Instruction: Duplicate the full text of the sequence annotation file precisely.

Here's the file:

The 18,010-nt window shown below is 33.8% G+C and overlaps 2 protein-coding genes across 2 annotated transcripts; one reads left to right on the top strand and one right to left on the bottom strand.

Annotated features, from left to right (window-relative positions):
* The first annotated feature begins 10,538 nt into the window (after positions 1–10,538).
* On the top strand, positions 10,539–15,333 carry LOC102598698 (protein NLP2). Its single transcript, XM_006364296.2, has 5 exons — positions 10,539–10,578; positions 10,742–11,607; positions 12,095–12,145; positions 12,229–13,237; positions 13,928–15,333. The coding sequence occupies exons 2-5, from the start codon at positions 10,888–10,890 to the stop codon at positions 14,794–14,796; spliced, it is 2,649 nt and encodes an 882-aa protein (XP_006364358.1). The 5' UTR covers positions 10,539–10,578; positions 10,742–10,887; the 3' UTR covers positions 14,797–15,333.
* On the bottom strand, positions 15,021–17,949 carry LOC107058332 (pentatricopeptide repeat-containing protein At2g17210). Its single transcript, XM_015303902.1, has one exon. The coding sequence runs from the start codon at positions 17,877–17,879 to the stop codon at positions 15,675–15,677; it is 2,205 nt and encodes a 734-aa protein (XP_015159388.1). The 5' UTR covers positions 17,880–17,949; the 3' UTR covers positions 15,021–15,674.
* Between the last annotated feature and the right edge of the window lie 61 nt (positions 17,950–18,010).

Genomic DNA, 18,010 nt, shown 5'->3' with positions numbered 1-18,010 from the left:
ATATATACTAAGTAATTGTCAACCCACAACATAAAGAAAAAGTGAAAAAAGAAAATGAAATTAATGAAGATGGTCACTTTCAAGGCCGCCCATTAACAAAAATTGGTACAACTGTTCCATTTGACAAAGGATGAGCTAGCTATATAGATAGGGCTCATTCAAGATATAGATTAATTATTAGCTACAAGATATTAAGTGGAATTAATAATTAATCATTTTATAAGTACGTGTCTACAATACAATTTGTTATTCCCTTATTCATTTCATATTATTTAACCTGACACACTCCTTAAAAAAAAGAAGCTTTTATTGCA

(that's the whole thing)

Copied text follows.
The 18,010-nt window shown below is 33.8% G+C and overlaps 2 protein-coding genes across 2 annotated transcripts; one reads left to right on the top strand and one right to left on the bottom strand.

Annotated features, from left to right (window-relative positions):
* The first annotated feature begins 10,538 nt into the window (after positions 1–10,538).
* On the top strand, positions 10,539–15,333 carry LOC102598698 (protein NLP2). Its single transcript, XM_006364296.2, has 5 exons — positions 10,539–10,578; positions 10,742–11,607; positions 12,095–12,145; positions 12,229–13,237; positions 13,928–15,333. The coding sequence occupies exons 2-5, from the start codon at positions 10,888–10,890 to the stop codon at positions 14,794–14,796; spliced, it is 2,649 nt and encodes an 882-aa protein (XP_006364358.1). The 5' UTR covers positions 10,539–10,578; positions 10,742–10,887; the 3' UTR covers positions 14,797–15,333.
* On the bottom strand, positions 15,021–17,949 carry LOC107058332 (pentatricopeptide repeat-containing protein At2g17210). Its single transcript, XM_015303902.1, has one exon. The coding sequence runs from the start codon at positions 17,877–17,879 to the stop codon at positions 15,675–15,677; it is 2,205 nt and encodes a 734-aa protein (XP_015159388.1). The 5' UTR covers positions 17,880–17,949; the 3' UTR covers positions 15,021–15,674.
* Between the last annotated feature and the right edge of the window lie 61 nt (positions 17,950–18,010).

Genomic DNA, 18,010 nt, shown 5'->3' with positions numbered 1-18,010 from the left:
ATATATACTAAGTAATTGTCAACCCACAACATAAAGAAAAAGTGAAAAAAGAAAATGAAATTAATGAAGATGGTCACTTTCAAGGCCGCCCATTAACAAAAATTGGTACAACTGTTCCATTTGACAAAGGATGAGCTAGCTATATAGATAGGGCTCATTCAAGATATAGATTAATTATTAGCTACAAGATATTAAGTGGAATTAATAATTAATCATTTTATAAGTACGTGTCTACAATACAATTTGTTATTCCCTTATTCATTTCATATTATTTAACCTGACACACTCCTTAAAAAAAAGAAGCTTTTATTGCA